Written by: Keith Tully
Reviewed: Monday 13th July, 2015
HMRC has been promised an extra £800 million in government funding over the next five years to support its efforts aimed at clamping down on tax evasion and non-compliance.
Chancellor George Osborne made an announcement to that effect in his recent Budget speech, in which he explained that the added funding is part of a broader plan to significantly increase the amounts of money being collected by HMRC on behalf of the Treasury.
Efforts to pursue serious and complex tax-evading criminals are part of the plan and will receive £60 million in additional funding.
But much of the focus will be on the activities of small and mid-sized companies, public bodies and “affluent” but not “wealthy” individuals, with scrutiny in these contexts to be supported by an extra £300 million in funding.
In his Budget speech at Westminster, Osborne said that HMRC will also expand on its existing policy of naming and shaming tax offenders to include those who have repeatedly used failed tax avoidance schemes.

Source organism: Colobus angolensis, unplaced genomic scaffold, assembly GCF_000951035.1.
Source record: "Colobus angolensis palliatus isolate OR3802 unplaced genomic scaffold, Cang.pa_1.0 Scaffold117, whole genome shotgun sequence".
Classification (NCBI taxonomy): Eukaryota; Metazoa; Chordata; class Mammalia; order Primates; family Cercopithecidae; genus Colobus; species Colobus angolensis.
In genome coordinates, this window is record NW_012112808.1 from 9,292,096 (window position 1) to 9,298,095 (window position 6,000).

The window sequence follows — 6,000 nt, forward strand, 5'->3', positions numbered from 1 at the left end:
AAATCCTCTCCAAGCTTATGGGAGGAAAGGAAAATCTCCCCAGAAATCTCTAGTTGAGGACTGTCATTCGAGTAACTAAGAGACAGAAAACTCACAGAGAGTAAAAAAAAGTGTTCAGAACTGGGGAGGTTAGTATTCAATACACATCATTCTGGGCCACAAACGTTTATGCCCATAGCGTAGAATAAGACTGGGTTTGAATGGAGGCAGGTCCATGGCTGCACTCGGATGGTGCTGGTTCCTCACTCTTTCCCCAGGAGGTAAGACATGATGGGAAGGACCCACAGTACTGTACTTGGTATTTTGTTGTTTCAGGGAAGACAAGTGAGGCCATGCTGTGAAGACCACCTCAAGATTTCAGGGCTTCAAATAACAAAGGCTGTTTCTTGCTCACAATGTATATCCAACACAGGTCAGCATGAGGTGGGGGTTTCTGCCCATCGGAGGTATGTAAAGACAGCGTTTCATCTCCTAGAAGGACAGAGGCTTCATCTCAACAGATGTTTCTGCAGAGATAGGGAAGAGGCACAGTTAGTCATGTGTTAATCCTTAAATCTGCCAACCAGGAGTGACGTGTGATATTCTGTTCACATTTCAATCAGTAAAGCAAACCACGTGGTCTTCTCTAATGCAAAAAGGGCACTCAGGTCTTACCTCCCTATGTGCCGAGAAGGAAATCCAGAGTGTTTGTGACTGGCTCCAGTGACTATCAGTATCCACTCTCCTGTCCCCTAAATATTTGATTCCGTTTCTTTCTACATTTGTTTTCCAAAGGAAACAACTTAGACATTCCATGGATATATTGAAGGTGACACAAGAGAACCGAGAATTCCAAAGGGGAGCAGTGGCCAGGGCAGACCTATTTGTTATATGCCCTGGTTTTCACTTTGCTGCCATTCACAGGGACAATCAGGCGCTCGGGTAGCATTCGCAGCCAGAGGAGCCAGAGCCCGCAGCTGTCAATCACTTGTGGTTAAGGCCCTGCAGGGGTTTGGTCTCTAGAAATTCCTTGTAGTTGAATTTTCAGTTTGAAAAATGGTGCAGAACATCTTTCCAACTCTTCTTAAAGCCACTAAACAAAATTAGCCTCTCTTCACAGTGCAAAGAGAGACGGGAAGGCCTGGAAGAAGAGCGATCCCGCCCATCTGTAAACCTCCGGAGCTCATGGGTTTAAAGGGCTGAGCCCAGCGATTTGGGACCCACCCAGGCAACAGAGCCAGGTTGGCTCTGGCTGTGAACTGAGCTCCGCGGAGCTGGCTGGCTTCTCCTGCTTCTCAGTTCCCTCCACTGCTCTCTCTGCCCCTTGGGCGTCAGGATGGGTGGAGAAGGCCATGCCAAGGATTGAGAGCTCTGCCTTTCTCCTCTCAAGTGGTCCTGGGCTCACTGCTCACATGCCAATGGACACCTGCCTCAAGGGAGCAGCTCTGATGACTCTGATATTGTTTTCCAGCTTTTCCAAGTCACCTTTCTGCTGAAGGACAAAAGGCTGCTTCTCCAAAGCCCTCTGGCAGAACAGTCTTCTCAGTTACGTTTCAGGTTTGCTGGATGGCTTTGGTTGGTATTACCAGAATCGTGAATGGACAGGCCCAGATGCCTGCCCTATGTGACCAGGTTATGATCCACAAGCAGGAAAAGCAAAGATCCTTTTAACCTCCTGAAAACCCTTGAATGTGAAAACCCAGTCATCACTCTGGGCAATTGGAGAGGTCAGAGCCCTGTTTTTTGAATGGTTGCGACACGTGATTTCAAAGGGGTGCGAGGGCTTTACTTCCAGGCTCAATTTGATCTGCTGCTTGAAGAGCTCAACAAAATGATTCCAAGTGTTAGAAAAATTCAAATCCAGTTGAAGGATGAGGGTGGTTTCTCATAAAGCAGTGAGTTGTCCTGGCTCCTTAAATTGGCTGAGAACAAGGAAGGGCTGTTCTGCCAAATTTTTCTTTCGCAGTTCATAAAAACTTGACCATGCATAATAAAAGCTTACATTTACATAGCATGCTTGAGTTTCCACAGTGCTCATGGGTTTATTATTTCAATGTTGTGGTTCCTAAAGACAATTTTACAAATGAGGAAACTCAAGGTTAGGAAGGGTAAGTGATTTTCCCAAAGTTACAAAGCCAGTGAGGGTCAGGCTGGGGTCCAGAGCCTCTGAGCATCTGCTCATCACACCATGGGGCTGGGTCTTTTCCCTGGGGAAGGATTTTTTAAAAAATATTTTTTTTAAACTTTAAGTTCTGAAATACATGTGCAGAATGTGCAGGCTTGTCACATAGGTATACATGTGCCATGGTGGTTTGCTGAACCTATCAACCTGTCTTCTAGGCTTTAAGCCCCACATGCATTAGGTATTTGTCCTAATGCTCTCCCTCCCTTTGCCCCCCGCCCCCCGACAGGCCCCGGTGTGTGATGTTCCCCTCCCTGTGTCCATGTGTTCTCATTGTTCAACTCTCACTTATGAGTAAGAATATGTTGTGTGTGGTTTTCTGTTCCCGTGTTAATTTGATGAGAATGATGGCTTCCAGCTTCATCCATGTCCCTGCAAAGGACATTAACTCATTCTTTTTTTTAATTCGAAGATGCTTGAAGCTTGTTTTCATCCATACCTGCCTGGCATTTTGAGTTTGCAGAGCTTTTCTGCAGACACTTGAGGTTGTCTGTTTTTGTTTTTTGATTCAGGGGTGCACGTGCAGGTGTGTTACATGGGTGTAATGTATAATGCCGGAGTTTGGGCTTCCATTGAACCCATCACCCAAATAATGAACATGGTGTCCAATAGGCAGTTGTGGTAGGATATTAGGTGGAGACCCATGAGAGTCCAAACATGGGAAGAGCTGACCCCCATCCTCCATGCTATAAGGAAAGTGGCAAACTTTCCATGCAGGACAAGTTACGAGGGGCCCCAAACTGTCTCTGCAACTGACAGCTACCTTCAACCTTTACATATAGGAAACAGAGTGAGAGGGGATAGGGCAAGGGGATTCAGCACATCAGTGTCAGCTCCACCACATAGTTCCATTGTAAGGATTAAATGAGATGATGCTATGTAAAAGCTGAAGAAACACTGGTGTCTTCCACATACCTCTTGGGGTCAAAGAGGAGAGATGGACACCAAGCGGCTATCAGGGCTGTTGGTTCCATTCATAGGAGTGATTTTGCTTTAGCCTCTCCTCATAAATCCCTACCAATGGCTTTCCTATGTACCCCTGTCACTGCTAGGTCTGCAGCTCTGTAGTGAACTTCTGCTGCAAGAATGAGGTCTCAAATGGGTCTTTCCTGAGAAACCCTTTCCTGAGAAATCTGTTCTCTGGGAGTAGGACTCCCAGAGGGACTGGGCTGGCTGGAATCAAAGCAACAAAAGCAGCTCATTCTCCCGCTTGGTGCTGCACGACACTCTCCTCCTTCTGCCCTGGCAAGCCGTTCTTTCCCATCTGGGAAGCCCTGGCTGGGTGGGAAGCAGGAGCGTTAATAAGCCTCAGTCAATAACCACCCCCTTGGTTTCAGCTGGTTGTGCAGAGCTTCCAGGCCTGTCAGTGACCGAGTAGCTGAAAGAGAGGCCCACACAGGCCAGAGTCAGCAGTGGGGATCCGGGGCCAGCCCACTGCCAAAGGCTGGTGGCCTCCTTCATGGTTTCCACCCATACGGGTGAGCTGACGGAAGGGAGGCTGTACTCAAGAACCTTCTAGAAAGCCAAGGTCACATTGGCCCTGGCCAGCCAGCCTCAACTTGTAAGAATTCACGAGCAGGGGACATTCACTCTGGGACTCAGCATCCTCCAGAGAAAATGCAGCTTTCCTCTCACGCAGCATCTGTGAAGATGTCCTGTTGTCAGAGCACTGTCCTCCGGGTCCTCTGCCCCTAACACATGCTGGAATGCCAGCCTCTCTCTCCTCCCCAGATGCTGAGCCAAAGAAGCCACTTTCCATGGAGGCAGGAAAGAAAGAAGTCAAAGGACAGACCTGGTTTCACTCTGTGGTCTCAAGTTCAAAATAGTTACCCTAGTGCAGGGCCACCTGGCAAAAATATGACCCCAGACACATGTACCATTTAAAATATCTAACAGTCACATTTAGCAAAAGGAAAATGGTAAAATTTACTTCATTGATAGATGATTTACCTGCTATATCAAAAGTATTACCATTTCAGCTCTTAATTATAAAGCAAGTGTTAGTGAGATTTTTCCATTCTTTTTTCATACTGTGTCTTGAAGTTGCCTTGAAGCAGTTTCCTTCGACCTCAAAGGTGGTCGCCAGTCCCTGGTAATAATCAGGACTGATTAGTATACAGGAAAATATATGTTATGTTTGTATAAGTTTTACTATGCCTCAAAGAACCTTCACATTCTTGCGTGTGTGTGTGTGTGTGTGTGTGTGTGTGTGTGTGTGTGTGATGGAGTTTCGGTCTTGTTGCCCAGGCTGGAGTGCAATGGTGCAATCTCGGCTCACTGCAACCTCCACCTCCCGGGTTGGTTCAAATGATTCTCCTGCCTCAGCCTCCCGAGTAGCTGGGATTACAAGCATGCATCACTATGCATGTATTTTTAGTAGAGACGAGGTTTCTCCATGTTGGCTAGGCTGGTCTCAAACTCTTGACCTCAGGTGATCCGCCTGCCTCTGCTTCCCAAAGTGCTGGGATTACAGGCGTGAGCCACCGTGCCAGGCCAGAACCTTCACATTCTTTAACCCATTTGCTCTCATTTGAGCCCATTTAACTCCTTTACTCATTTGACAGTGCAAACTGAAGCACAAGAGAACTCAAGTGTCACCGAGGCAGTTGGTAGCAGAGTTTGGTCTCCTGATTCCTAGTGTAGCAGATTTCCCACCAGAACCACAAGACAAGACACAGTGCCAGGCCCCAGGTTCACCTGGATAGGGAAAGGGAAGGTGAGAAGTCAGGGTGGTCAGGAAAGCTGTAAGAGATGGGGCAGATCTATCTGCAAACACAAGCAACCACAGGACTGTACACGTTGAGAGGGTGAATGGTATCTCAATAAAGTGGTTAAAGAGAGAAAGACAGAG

“These people should have nowhere to hide,” he told MPs in the House of Commons.
Hopes are that HMRC’s clampdown on small and medium-sized companies and organisations will generate close to £2 billion in extra revenues for the Treasury over the course of the current parliament.
“We’re boosting HMRC’s capacity with three quarters of a billion pounds of investment to go after tax fraud, offshore trusts and the businesses of the hidden economy, tripling the number of wealthy evaders they pursue for prosecution,” he said.
The chancellor also said he intends to change the law in order to “stop the use of losses which abuse our controlled foreign companies regime” and to ensure that “investment fund managers pay the full capital gains tax rated on their carried interest”.
Elsewhere, companies which generate more than £20 million in profits each year will soon be obliged to pay their taxes closer to the point at which those profits were generated.
“This is fair, it’s more in line with what we’re doing in personal tax and is what almost all other G7 nations do,” Osborne said.
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